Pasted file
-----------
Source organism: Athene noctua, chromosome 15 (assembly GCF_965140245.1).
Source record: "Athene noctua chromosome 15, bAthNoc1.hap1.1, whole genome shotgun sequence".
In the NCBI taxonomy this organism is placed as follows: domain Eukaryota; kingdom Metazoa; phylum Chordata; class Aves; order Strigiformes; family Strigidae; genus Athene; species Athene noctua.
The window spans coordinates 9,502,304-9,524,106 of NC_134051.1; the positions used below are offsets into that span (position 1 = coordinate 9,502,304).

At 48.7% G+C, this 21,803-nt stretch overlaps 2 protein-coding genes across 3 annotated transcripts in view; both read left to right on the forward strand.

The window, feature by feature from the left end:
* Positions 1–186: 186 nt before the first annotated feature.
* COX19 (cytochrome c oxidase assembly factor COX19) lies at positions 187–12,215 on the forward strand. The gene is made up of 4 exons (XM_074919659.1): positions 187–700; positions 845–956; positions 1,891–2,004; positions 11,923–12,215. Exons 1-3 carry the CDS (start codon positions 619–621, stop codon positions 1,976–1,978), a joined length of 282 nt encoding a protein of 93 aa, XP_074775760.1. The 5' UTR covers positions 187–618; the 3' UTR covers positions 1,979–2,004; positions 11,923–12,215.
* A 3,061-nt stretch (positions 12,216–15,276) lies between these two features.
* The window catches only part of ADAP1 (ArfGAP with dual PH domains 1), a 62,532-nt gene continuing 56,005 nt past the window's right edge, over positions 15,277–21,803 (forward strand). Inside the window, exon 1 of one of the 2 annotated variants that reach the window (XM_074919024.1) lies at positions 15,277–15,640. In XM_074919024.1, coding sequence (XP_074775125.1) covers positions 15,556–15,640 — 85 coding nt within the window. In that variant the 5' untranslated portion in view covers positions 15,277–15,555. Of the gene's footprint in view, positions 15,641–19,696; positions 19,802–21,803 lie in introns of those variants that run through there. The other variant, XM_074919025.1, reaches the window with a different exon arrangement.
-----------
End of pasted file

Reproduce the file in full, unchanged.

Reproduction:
Source organism: Athene noctua, chromosome 15 (assembly GCF_965140245.1).
Source record: "Athene noctua chromosome 15, bAthNoc1.hap1.1, whole genome shotgun sequence".
In the NCBI taxonomy this organism is placed as follows: domain Eukaryota; kingdom Metazoa; phylum Chordata; class Aves; order Strigiformes; family Strigidae; genus Athene; species Athene noctua.
The window spans coordinates 9,502,304-9,524,106 of NC_134051.1; the positions used below are offsets into that span (position 1 = coordinate 9,502,304).

At 48.7% G+C, this 21,803-nt stretch overlaps 2 protein-coding genes across 3 annotated transcripts in view; both read left to right on the forward strand.

The window, feature by feature from the left end:
* Positions 1–186: 186 nt before the first annotated feature.
* COX19 (cytochrome c oxidase assembly factor COX19) lies at positions 187–12,215 on the forward strand. The gene is made up of 4 exons (XM_074919659.1): positions 187–700; positions 845–956; positions 1,891–2,004; positions 11,923–12,215. Exons 1-3 carry the CDS (start codon positions 619–621, stop codon positions 1,976–1,978), a joined length of 282 nt encoding a protein of 93 aa, XP_074775760.1. The 5' UTR covers positions 187–618; the 3' UTR covers positions 1,979–2,004; positions 11,923–12,215.
* A 3,061-nt stretch (positions 12,216–15,276) lies between these two features.
* The window catches only part of ADAP1 (ArfGAP with dual PH domains 1), a 62,532-nt gene continuing 56,005 nt past the window's right edge, over positions 15,277–21,803 (forward strand). Inside the window, exon 1 of one of the 2 annotated variants that reach the window (XM_074919024.1) lies at positions 15,277–15,640. In XM_074919024.1, coding sequence (XP_074775125.1) covers positions 15,556–15,640 — 85 coding nt within the window. In that variant the 5' untranslated portion in view covers positions 15,277–15,555. Of the gene's footprint in view, positions 15,641–19,696; positions 19,802–21,803 lie in introns of those variants that run through there. The other variant, XM_074919025.1, reaches the window with a different exon arrangement.